Researchers learn how mosquitoes detect humans

Ring Cardé, a professor of entomology, conducted the latest mosquito study.
Ring Cardé, a professor of entomology, conducted the latest mosquito study. | Courtesy of

Researchers at the University of California at Riverside recently determined that indoor, malaria-carrying mosquitoes can detect a human’s presence by changes in carbon dioxide levels, instinctually telling the insect to begin feeding.

Researchers plan to use this information in the fight against malaria.

One of the most common malaria-spreading mosquitoes is a female from the Anopheles gambiae species. This mosquito spends the majority of its life inside. The release of carbon dioxide greatly increases the chances of the mosquito choosing to land on a human’s skin. Even the slightest increase in carbon dioxide attracted the mosquitoes.

The misquotes displayed what the researchers called a “sit-and-wait” strategy, in which the mosquitoes would endure the scent of humans in an empty house until the living human arrived in person. This conserves the mosquito’s energy until it can feed.

Researchers wanted to see whether skin odor influenced the mosquitoes’ feeding tendencies. To determine this, the team collected mosquitoes from Cameroon. To collect skin odor, they affixed white polyester gauze onto a subject’s skin for four to six hours. They used a night-vision video camera to record the mosquitoes’ activities.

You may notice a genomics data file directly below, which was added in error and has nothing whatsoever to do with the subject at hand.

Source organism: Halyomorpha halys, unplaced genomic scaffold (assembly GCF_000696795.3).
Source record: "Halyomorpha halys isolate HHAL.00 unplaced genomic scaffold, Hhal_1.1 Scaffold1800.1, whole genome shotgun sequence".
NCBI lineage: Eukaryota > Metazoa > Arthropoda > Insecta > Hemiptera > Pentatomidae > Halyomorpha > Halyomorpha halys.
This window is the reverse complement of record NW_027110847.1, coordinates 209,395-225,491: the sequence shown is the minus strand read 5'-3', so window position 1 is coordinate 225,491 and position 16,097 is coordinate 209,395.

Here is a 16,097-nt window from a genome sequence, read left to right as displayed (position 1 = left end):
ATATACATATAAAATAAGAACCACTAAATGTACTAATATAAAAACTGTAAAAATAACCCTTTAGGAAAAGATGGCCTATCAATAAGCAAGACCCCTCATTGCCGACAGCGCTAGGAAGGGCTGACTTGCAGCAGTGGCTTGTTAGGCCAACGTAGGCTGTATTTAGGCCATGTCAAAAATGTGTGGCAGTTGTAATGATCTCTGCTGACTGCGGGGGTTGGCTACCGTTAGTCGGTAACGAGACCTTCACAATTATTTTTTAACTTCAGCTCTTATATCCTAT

Indoor mosquitoes are surrounded by human smells from clothing, bedding and other items, but the female Anopheles gambiae has only a weak response to the odors naturally released by human skin.

"Responding strongly to human skin odor alone once inside a dwelling where human odor is ubiquitous is a highly inefficient means for the mosquito of locating a feeding site," Ring Cardé, a professor of entomology, whose lab conducted the research, said. "We already know that mosquitoes will readily fly upwind toward human skin odor but landing, the final stage of host location, which typically takes place indoors, does not occur unless a fluctuating concentration of carbon dioxide indicates that a human host is present. It may be that upwind flight toward human odor has more to do with locating a human dwelling, which emits human odor even when its occupants are absent, than locating a feeding site per se."

Researchers plan to use this information to create new innovations for mosquito control.

Scientists plan to continue their research in other, related areas, such as the exact extent to which the skin odor affects the mosquitoes and whether carbon dioxide levels trigger the mosquito’s responses just as strongly in outdoor environments.